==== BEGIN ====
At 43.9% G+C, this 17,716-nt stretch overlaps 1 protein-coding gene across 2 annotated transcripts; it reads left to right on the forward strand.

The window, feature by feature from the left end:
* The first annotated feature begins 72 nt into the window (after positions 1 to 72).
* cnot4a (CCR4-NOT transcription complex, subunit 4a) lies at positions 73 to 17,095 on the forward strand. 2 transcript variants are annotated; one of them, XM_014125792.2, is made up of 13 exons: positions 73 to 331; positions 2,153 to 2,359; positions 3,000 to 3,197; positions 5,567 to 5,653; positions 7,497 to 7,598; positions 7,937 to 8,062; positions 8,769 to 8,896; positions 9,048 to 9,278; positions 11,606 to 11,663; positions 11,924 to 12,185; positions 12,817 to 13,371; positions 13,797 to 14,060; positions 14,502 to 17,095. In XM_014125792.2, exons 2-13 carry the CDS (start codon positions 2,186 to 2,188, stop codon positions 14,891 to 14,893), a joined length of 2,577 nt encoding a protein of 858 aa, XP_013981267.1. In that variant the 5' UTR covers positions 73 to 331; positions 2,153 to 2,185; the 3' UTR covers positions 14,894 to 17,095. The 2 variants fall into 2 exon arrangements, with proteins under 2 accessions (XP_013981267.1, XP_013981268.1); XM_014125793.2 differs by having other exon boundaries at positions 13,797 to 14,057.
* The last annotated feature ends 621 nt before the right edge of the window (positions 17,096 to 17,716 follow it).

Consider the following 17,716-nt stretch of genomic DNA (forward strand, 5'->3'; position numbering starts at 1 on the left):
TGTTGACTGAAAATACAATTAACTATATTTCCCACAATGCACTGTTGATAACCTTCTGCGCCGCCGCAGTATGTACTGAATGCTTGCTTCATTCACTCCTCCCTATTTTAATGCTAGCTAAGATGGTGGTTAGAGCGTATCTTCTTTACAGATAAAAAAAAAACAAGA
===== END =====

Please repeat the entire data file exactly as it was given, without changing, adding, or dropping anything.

At 43.9% G+C, this 17,716-nt stretch overlaps 1 protein-coding gene across 2 annotated transcripts; it reads left to right on the forward strand.

The window, feature by feature from the left end:
* The first annotated feature begins 72 nt into the window (after positions 1 to 72).
* cnot4a (CCR4-NOT transcription complex, subunit 4a) lies at positions 73 to 17,095 on the forward strand. 2 transcript variants are annotated; one of them, XM_014125792.2, is made up of 13 exons: positions 73 to 331; positions 2,153 to 2,359; positions 3,000 to 3,197; positions 5,567 to 5,653; positions 7,497 to 7,598; positions 7,937 to 8,062; positions 8,769 to 8,896; positions 9,048 to 9,278; positions 11,606 to 11,663; positions 11,924 to 12,185; positions 12,817 to 13,371; positions 13,797 to 14,060; positions 14,502 to 17,095. In XM_014125792.2, exons 2-13 carry the CDS (start codon positions 2,186 to 2,188, stop codon positions 14,891 to 14,893), a joined length of 2,577 nt encoding a protein of 858 aa, XP_013981267.1. In that variant the 5' UTR covers positions 73 to 331; positions 2,153 to 2,185; the 3' UTR covers positions 14,894 to 17,095. The 2 variants fall into 2 exon arrangements, with proteins under 2 accessions (XP_013981267.1, XP_013981268.1); XM_014125793.2 differs by having other exon boundaries at positions 13,797 to 14,057.
* The last annotated feature ends 621 nt before the right edge of the window (positions 17,096 to 17,716 follow it).

Consider the following 17,716-nt stretch of genomic DNA (forward strand, 5'->3'; position numbering starts at 1 on the left):
TGTTGACTGAAAATACAATTAACTATATTTCCCACAATGCACTGTTGATAACCTTCTGCGCCGCCGCAGTATGTACTGAATGCTTGCTTCATTCACTCCTCCCTATTTTAATGCTAGCTAAGATGGTGGTTAGAGCGTATCTTCTTTACAGATAAAAAAAAAACAAGA